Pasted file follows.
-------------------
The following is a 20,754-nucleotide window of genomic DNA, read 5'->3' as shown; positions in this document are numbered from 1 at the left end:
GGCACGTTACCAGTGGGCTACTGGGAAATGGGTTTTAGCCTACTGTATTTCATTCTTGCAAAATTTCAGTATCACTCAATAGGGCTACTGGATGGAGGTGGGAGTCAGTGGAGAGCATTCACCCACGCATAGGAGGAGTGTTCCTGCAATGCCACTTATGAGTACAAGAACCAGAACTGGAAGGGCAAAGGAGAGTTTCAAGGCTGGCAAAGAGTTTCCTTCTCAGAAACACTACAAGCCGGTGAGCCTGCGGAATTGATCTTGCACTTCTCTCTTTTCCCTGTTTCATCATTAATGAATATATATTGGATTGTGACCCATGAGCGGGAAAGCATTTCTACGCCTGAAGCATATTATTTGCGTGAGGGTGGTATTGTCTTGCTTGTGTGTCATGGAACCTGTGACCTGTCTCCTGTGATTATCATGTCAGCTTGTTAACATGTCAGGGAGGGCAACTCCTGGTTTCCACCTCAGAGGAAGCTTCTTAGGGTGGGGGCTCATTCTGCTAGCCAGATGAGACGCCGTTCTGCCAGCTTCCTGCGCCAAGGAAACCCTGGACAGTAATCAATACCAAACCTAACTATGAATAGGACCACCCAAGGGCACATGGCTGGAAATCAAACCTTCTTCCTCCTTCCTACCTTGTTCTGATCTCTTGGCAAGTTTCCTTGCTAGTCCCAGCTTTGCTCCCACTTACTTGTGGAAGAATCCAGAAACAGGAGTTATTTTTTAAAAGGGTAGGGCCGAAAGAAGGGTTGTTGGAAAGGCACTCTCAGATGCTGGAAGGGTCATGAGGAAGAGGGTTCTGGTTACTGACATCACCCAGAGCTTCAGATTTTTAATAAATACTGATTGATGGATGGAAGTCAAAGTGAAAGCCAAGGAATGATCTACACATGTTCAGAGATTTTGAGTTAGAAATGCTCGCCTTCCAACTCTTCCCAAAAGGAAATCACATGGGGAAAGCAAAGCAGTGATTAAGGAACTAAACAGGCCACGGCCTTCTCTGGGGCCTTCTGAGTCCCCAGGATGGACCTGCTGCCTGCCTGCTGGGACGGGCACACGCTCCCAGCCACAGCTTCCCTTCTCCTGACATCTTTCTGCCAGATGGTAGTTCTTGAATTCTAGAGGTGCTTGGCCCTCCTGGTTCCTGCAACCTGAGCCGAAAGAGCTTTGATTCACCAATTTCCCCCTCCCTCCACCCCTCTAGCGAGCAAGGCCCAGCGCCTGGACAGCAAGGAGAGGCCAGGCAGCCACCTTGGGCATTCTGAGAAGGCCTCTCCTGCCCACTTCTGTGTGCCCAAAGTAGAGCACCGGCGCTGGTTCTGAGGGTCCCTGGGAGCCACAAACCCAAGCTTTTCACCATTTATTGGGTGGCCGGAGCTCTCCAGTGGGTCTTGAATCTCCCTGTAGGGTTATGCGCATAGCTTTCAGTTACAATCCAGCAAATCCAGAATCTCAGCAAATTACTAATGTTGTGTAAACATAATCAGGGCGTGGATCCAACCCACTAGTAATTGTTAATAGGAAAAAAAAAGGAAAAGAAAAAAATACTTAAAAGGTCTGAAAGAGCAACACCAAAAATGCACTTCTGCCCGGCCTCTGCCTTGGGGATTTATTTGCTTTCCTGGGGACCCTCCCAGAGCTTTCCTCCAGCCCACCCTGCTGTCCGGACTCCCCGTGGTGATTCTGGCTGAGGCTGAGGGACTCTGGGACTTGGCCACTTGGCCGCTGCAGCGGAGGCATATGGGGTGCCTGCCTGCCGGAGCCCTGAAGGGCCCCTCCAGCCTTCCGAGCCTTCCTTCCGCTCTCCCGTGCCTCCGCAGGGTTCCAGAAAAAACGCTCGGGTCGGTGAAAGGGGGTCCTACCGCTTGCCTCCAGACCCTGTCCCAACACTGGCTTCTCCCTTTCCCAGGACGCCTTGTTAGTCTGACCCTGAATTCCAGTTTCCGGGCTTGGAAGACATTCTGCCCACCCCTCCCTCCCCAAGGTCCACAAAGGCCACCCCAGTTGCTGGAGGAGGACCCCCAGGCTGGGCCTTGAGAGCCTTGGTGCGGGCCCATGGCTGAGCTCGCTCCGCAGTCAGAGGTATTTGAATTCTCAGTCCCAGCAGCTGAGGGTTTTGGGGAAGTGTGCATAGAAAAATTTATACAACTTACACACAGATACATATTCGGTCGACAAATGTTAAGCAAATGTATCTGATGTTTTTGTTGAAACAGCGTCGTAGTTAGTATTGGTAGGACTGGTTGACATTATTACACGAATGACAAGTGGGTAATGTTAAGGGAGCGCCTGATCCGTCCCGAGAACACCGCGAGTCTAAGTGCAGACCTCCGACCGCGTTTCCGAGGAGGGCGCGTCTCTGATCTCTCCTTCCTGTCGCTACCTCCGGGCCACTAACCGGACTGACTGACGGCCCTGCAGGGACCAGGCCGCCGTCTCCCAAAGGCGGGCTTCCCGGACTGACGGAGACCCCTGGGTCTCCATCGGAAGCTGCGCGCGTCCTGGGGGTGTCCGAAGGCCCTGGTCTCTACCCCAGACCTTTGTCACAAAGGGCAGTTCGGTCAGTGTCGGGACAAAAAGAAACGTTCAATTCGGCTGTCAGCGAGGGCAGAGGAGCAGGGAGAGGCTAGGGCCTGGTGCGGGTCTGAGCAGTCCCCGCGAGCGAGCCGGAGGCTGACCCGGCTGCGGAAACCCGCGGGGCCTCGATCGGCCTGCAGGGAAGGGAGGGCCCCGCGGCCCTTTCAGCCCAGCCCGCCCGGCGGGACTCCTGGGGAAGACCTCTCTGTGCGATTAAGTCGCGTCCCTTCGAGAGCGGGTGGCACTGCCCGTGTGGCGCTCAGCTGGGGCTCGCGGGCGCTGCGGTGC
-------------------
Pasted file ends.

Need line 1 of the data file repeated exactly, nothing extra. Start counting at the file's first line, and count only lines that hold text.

The following is a 20,754-nucleotide window of genomic DNA, read 5'->3' as shown; positions in this document are numbered from 1 at the left end: